glass onion

Glass Onion

Glass Onion is a movie where you cannot, I repeat cannot, point at any particular plot twist and say “This is bad writing, because no person would behave this incredibly unfathomably stupidly.” We have all lived through the same past few years and if anything Elon Musk, I mean “Miles Bron” isn’t stupid enough. Close, though.

Glass Onion is a James Bond film just a little bit to the left. (A lot to the left.) I am OBSESSED with this. It has all the ingredients: Daniel Craig, a megalomaniac who wants to take over the world, beautiful women in bikinis, weird tech, important things getting blown up. A fabulous deconstruction. I bet no-one would have blinked an eyelid at the movie’s explosive ending if Bond was involved, but that’s genre, baby.

Glass Onion is the best Among Us movie they could possibly have made.

Glass Onion is a Greek tragedy (even set in Greece!) when it comes to the sisters plot. There’s a great post on Tumblr about Cassandra and Helen. The moment I realized the significance of the naming I fell even more in love with the movie than I was already.

Glass Onion is also the best modern-day Sherlock Holmes movie they could possibly have made.

Glass Onion is haunting my dreams. Last night Benoit Blanc showed up and we looked at text messages of condolence sent to the family of a murder victim. “You know how I know who the murderer is? It’s always the last person to send a text,” he drawled. WHAT IS GOING ON(ION).

Glass Onion is angry as hell and long live its anger.



in a lot of ways, benoit blanc is a love letter to the eccentric detective trope, right? but I think he gets what a lot of other characters who try to fit that archetype don’t: he is a very caring person who wants to help people.

the original Sherlock Holmes stories, everything with poirot- the two most famous eccentric detectives. both of them go out of their way to help people, even if it won’t help them solve the case.

so benoit blanc’s willingness to help strangers, concoct crazy plans, and how he will always help someone who’s scared or in emotional distress is a key part of the character type that im glad they kept.

it also sets up the female leads very well- at the end of each movie, we follow them more then blanc, and see how his kindness to them allows them to complete their story and get what they need.

I’ve always been saying that about SH – he could be anything. World-famous musician, celebrated academic genius, or he could be doing what his brother does.

But he is not.

He’s the consulting detective outside the system who helps the people said system fails. If you’re rich, he’ll take your money, sure. But if you’re poor, he’ll help you anyway.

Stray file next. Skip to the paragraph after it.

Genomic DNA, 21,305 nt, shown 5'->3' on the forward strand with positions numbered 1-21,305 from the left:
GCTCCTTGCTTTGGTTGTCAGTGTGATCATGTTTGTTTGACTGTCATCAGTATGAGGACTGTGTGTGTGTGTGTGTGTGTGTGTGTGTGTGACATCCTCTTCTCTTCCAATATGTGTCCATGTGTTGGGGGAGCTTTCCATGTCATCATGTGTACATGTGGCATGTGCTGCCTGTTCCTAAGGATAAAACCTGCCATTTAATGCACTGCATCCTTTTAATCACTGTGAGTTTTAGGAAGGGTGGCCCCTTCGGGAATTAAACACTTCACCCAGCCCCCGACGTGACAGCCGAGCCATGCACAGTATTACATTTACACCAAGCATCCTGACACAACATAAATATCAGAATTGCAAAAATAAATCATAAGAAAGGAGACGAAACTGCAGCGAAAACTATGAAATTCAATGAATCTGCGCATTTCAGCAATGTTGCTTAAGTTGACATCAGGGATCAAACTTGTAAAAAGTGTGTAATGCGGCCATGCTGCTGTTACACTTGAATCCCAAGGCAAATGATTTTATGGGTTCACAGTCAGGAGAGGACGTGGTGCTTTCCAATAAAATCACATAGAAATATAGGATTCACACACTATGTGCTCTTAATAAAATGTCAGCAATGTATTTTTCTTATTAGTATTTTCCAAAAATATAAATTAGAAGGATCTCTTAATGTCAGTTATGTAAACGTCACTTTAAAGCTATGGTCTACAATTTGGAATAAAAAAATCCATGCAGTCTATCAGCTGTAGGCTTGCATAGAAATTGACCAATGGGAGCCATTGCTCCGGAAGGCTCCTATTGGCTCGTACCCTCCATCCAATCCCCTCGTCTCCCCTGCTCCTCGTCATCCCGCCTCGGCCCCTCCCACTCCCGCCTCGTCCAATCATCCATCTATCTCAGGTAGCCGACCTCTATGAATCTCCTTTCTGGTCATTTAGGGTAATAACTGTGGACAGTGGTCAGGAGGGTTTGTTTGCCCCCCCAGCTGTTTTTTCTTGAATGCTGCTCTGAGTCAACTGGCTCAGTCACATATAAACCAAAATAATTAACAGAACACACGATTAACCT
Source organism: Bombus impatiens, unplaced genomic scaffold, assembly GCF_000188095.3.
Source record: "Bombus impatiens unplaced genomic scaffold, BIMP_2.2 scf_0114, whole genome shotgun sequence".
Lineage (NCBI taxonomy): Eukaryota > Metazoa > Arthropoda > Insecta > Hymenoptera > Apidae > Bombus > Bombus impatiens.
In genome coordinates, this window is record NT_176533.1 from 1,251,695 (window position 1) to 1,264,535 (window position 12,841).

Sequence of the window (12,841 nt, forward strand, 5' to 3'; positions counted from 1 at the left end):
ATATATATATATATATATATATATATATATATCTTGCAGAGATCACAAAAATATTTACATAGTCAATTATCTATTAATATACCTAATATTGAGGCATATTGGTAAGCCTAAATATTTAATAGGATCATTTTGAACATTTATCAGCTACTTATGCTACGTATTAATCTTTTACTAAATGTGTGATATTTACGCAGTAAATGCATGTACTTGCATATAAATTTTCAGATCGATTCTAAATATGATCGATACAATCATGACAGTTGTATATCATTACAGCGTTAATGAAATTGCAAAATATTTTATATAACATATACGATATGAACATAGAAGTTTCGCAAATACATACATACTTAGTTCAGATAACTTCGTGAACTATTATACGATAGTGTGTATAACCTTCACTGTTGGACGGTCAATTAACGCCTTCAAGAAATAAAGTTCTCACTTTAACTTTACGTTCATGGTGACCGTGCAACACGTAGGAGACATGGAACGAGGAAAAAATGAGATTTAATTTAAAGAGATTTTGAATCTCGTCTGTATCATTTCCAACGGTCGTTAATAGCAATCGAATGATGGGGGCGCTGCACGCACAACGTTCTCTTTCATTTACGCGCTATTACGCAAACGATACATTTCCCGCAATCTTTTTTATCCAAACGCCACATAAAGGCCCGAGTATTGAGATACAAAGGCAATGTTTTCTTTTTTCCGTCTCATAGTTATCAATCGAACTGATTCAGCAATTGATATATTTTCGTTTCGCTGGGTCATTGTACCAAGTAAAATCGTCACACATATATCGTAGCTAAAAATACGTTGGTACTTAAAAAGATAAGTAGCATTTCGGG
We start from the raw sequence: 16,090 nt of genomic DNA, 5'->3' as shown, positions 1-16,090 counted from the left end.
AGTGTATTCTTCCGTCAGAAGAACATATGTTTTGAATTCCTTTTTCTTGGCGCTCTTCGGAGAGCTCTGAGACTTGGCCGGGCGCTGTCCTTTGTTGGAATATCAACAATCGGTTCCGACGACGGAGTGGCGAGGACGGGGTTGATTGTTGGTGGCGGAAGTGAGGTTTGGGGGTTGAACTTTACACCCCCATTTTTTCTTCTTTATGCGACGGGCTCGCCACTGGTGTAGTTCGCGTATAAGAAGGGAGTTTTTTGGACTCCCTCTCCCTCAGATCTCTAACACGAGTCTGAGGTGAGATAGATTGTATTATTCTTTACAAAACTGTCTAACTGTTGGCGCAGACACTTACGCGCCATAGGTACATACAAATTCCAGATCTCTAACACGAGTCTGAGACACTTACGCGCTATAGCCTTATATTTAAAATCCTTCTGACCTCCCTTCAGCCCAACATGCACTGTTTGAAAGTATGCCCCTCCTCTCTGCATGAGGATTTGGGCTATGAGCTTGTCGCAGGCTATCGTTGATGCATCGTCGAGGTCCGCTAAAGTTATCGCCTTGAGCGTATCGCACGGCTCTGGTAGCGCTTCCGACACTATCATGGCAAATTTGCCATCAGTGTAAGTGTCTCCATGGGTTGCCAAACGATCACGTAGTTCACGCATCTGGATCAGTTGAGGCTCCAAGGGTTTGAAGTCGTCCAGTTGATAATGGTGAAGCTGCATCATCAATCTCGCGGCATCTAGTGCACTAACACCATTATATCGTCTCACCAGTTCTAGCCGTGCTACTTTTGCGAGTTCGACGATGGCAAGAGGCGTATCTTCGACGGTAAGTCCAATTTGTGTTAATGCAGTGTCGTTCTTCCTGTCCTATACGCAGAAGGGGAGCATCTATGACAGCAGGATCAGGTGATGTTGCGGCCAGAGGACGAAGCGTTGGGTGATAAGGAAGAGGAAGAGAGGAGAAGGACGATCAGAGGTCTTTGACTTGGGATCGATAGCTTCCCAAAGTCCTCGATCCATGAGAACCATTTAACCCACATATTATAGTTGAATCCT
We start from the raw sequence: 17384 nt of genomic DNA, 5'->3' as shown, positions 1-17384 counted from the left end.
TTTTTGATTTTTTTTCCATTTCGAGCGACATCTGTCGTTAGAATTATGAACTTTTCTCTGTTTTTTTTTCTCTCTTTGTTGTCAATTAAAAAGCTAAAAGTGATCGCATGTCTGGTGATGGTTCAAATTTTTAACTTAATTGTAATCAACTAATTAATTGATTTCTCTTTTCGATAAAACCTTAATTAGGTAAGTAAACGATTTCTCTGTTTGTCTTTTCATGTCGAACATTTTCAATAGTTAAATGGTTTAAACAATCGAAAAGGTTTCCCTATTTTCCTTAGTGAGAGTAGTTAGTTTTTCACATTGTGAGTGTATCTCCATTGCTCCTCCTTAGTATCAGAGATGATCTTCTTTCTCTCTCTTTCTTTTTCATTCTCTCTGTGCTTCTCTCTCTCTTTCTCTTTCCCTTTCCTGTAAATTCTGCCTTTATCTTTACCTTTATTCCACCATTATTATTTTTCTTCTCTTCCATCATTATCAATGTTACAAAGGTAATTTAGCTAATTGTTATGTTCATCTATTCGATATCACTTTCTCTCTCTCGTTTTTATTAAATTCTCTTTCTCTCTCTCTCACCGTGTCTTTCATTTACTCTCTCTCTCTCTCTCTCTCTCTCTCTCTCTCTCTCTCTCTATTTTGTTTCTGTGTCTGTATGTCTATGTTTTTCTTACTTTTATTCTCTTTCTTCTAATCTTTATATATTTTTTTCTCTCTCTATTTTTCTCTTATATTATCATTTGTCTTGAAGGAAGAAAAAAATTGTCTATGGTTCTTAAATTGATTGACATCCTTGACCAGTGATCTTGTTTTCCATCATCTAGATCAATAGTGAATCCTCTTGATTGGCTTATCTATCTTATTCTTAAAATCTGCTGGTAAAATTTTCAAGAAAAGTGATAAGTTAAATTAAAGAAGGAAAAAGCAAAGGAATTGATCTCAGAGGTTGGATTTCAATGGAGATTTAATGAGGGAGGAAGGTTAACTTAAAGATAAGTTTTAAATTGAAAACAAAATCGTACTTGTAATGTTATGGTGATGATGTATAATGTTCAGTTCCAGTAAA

That girl who comes to him about her new employers having a weird vibe? He doesn’t dismiss her. He takes what she’s got to say very seriously – and it ends up saving her life.

And that tells you everything you need to know about what kind of person he is. Honestly, I’m so over the cold, lonely genius trope. Not even the source material supports it.

Anyway, bless Rian Johnson’s Porg-shaped soul.

Benoit Blanc is a much, much, much better modern Holmes than BBC Sherlock.


“They didn’t actually burn the Mona Lisa, the real one is made of wood, not paper, like in the film!! Of course they wouldnt have given miles bron the real one!!”

Yeah…they didn’t burn the real Mona Lisa…because it’s a movie. Another thing is that paper might just look better than wood when it burns on film. Not only that, but it’s very realistic that miles would have obtained the real one. Rich people buy one of a kind, priceless art all the time, just because they believe they have that right.

Also, in the context of the film, it had to be the real Mona Lisa; Helen’s plan wouldn’t work if it turned out to be a fake. Miles would never always be mentioned in the same breath as the Mona Lisa if the real one didn’t burn.

I’m sorry if this makes people uncomfortable but in the Rian Johnson cinematic universe, the real Mona Lisa has been reduced to ashes.

I remember Andi saying that application of the Klear could “burn the world” and she was pretty obviously correct. So who knows what might have happened due to the arrogance and disgard for human life Miles and co had? Whole buildings could have exploded and killed thousands of people (plus probably a good few other irreplaceable works of art.) And the Klear was meant to be going into space even! I don’t know the science behind regular rockets let alone ones powered by a fictional substance but I think there was a very real danger there of a worldwide catastrophe. Let’s assume that around a million people, at a minimum, could have died because of Miles.

Under those circumstances, burning the Mona Lisa seems… kind of completely reasonable.